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Improvement of Adhesion and Reliability of Conductive Inks on Flexible Liquid Crystal Polymer Substrates
Keywords: Printed coductor reliability, Stress testing, Ink adhesion
Many electronics applications exist that can benefit from stretchable and flexible interconnect and the recent availability of a wide variety of new conductive inks and high performance dielectric substrates raises the question of interoperability and reliability. This paper reports a study of a group of high performance conductive inks printed on Kapton„¥ and liquid crystal polymer substrates to evaluate the reliability of a large group of ink / dielectric combinations in terms of flexural endurance, adhesion, temperature cycling and stretch with a linearly increasing load. As Kapton„¥ has a long history in the electronics industry as a flexible substrate with reasonable RF performance, this material is used as a base line in the study. Alternatively liquid crystal polymer shows promise as a high performance material yet doesn't have the reliability record and also suffers from the fact that available inks today have been specifically formulated for Kapton„¥. This study evaluates the substrates for a wide variety of inks and includes cases in which the liquid crystal polymer substrates are modified to improve reliability and adhesion.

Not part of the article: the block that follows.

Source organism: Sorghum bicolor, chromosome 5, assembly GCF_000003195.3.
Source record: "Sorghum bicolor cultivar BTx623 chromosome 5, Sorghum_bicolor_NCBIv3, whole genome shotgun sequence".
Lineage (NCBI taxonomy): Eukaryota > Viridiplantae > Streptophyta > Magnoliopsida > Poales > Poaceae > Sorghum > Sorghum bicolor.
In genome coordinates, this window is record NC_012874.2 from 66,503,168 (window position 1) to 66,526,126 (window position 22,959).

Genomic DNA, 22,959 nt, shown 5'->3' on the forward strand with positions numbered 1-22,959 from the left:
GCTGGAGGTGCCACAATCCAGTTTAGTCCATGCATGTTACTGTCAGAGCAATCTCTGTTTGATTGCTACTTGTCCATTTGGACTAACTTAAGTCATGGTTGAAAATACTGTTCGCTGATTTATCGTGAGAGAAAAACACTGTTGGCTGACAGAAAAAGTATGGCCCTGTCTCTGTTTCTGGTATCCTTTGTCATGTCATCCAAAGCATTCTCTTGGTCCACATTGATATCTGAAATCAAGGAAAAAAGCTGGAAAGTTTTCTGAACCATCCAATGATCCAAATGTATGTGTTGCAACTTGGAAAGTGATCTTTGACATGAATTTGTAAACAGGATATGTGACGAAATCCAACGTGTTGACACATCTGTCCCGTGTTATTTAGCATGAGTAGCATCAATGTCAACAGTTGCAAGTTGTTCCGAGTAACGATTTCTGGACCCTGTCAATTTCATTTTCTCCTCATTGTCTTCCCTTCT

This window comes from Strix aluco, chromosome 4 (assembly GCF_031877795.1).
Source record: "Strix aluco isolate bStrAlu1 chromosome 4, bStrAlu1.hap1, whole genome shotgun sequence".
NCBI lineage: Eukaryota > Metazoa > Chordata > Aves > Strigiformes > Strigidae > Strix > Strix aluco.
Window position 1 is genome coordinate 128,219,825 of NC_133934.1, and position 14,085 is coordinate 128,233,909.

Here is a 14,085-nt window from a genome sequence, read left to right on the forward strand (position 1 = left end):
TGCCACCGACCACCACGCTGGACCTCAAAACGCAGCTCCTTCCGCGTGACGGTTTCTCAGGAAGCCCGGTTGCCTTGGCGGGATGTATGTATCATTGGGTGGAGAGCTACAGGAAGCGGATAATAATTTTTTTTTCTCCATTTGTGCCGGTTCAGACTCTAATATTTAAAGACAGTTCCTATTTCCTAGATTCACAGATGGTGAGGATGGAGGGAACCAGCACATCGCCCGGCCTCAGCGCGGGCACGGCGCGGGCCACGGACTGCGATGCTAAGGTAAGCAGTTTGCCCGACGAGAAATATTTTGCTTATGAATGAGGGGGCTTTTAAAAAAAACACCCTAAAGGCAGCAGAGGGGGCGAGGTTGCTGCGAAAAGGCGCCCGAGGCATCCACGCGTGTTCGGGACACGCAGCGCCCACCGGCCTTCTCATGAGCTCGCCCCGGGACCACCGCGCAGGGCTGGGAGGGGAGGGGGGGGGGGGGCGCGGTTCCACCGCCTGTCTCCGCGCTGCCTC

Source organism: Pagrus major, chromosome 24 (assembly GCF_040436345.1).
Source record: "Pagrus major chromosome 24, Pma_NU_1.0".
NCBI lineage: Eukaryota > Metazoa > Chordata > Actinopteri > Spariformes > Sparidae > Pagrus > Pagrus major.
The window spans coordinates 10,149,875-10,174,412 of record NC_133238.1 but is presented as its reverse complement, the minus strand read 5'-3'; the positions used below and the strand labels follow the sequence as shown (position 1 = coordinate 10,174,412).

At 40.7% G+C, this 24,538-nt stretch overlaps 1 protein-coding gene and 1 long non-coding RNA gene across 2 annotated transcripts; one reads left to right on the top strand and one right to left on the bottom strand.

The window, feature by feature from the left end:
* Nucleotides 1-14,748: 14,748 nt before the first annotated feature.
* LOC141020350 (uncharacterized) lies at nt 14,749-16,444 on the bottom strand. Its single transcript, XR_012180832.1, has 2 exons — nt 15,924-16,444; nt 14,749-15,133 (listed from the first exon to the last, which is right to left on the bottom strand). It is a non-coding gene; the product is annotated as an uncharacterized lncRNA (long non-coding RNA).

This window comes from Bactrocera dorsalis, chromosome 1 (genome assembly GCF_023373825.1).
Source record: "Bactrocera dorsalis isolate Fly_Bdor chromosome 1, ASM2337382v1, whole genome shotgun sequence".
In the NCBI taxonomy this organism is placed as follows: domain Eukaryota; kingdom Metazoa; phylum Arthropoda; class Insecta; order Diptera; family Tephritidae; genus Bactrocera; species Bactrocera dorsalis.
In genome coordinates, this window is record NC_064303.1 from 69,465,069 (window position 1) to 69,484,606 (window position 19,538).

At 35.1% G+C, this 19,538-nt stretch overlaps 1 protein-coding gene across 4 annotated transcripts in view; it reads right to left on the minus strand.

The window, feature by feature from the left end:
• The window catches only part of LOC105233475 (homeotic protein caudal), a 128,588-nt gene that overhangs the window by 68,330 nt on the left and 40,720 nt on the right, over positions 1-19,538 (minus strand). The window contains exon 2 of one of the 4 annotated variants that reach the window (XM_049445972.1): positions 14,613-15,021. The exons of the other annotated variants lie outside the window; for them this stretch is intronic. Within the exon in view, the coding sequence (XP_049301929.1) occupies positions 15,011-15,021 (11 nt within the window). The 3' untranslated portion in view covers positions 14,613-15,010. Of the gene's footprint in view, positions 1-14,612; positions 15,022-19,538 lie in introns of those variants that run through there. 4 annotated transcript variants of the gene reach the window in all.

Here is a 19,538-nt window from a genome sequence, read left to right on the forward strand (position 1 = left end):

Eric MacDonald, Assistant Professor
University of Texas at El Paso
El Paso, TX

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